Origin of High Heels and Platform Shoes
If you love high heels and platform shoes as much as most people do, you know how powerful the right pair can be. There is nothing more confidence boosting than that extra couple inches of height combined with knowing that your feet are well shod. Heels and platforms have a much longer history than most people realize. Members of both sexes have propped themselves up on pairs for centuries. Many people mistakenly believe that the heels and platform shoes they love are a product of the 20th century, but their history goes back long before that. Shoes throughout history have tended to be used until they were worn out, with only examples from the wealthiest people surviving until the modern day, so the mis perception is understandable.
So where did they begin? It can not be said for sure where the idea actually originated because there are examples from all over the world. The Egyptians display examples in art and ancient Chinese, Turkish and Japanese cultures indulged in heels for both men and women. In Asia, a platform style shoe was strictly the domain of the upper classes. Men and women of the reigning classes, their courts and their concubines all wore them. The famous horsemen of Mongolia wore heeled shoes in order to more easily keep their feet in their stirrups. While in Europe, wearing heeled platforms is recorded as far back as the male actors of the Greek stage over 2000 years ago, lending presence to the more important characters.
Platform Trend After the Renaissance
Until the Renaissance, the fashions of high heels and platform shoes were restricted to the men and women of the upper classes. After the explosion of the Renaissance and the ever increasing growth of trade, and more importantly the income derived from trade, the ability to afford the shoes once reserved for the most wealthy entered the bourgeois classes. The more income merchants had, the more they were able to indulge in the elegance of heeled and platform shoes for themselves, their wives and their mistresses.
The platform shoe reached its highest peak, literally, in the important shipping port of Venice. The "chopin", a platform shoe averaging between 6 and 16 inches, and soaring to occasional heights of 30 inches, became the calling card of not only the wealthiest merchant’s wives but also of their Courtesans. The trend involved mandatory walking sticks for balance that were sometimes replaced with the presence of a servant permanently at hand in order for the elegant lady to not come crashing to the ground. Venice eventually passed laws against the highest of these shoes and heel heights returned to "normal".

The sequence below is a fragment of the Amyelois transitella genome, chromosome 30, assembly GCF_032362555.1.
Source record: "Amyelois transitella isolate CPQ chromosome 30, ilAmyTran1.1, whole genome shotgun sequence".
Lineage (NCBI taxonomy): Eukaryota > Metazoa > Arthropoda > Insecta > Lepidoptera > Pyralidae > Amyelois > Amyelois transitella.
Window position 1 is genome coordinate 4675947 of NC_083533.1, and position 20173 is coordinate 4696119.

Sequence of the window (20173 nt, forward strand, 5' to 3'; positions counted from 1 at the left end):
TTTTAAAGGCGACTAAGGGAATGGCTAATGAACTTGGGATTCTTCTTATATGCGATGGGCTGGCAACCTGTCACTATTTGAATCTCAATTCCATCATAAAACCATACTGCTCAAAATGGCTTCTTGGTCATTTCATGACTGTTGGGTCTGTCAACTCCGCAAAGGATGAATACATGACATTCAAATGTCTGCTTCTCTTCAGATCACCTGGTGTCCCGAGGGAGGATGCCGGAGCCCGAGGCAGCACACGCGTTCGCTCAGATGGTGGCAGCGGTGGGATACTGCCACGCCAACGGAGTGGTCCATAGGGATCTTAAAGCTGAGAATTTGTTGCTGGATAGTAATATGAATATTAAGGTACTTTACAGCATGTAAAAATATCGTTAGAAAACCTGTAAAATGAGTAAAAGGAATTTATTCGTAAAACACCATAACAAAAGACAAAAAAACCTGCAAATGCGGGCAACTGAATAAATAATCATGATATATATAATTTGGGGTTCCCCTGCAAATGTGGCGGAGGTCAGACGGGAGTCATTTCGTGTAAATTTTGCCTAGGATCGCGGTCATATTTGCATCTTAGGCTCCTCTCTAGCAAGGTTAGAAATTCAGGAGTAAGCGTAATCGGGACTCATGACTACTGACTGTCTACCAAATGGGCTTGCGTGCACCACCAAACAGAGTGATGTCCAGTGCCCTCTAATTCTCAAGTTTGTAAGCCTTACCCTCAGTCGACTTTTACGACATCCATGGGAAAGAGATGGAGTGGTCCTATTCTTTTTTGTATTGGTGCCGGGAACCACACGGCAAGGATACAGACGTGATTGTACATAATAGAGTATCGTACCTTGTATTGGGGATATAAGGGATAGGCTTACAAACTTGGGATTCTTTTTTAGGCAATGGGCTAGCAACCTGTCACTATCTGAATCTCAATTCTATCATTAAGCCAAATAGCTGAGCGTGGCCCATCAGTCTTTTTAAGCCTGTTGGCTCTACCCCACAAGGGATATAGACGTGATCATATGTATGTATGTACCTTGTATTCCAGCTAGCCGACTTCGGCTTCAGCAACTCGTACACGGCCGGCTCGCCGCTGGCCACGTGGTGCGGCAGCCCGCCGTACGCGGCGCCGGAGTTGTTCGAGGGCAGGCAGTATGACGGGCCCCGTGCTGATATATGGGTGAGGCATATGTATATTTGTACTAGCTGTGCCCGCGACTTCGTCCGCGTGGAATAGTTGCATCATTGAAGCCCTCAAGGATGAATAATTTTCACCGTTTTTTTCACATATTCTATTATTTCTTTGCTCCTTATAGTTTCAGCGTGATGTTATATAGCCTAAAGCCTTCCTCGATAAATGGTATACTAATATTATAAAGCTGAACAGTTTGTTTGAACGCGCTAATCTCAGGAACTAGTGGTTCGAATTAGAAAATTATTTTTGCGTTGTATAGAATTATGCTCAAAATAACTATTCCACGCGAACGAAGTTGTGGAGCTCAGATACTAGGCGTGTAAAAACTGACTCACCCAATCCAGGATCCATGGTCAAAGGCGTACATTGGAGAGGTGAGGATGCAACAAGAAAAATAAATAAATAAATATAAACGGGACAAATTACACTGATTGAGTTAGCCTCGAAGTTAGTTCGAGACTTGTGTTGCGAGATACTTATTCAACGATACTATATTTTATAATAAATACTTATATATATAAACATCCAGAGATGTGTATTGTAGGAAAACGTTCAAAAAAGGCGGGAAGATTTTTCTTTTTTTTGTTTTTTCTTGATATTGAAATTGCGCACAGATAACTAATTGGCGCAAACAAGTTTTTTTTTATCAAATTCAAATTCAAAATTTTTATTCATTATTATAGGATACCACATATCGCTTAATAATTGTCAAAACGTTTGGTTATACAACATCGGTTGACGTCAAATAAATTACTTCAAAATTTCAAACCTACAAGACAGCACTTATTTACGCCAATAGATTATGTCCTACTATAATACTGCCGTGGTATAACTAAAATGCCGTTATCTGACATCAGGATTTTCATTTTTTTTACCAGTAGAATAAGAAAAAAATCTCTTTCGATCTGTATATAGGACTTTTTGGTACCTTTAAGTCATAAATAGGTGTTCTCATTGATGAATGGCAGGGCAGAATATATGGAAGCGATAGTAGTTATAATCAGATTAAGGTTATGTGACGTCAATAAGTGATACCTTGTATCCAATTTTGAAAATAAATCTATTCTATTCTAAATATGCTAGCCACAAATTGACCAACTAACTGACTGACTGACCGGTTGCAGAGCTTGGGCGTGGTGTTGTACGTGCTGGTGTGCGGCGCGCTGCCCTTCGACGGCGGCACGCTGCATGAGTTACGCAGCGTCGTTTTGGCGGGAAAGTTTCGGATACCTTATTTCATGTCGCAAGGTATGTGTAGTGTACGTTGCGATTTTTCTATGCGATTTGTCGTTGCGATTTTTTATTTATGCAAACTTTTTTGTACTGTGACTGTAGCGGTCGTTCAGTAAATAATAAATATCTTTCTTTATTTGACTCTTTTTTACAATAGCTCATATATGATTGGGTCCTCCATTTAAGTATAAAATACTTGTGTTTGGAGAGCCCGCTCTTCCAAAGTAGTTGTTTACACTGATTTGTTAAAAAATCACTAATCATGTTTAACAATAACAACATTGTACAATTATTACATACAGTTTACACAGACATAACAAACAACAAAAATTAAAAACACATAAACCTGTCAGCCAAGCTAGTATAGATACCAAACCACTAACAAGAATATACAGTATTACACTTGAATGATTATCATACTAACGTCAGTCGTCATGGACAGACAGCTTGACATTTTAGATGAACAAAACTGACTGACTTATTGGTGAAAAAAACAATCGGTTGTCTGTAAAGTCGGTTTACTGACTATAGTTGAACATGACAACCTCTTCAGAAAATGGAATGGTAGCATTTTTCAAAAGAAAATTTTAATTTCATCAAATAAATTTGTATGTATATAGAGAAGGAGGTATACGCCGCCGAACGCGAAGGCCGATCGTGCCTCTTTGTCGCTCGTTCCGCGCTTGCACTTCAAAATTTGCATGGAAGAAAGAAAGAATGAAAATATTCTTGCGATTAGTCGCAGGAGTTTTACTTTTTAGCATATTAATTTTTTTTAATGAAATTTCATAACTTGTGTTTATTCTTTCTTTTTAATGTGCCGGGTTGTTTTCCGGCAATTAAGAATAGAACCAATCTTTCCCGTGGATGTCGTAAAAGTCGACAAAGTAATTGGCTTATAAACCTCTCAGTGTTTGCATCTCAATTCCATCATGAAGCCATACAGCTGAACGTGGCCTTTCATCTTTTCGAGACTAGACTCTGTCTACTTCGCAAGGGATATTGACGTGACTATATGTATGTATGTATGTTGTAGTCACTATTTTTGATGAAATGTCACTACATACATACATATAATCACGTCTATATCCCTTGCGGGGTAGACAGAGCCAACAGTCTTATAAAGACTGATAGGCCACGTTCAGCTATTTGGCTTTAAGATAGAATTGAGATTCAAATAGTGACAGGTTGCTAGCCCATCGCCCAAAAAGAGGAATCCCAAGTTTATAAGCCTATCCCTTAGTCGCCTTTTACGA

Platform Shoes in the 20th Century
From the opposite side of Italy, the diminutive Catherine di Medici brought her heels with her to France to give her 4’11” frame a boost when she married the future King Henry II. This sparked a fashion craze among the men and women of the French court for beautifully crafted heels. The fashion suffered a set back almost 200 years later with the French Revolution when the shoes were negatively associated the opulence of Louis XVI and his court. The heel heights among the fashionable dropped to their lowest in centuries, much to the dismay of many.
It was not until the 20th century that the platform reentered the fashion world. An explosion of Italian shoe design, led by Salvatore Ferragamo, sparked a worldwide popularity in platforms. With designs that ranged from elegant haute couture to funky and fun the style cemented not only the reputation of Italian shoemakers, but also the fashion for very high heels that has remained until the present day.
When the 1970’s and both its disco and glam rock took the world by storm they brought along a popularity for platform shoes for both men and women that had never been equaled before. It was not just the unisex appeal among the hip and stylish. The combination of style, a little height boost and the fun factor of most of the designs made them popular all over the world. From the biggest rock stars of the day to the daintiest teenage girls, everyone wore them.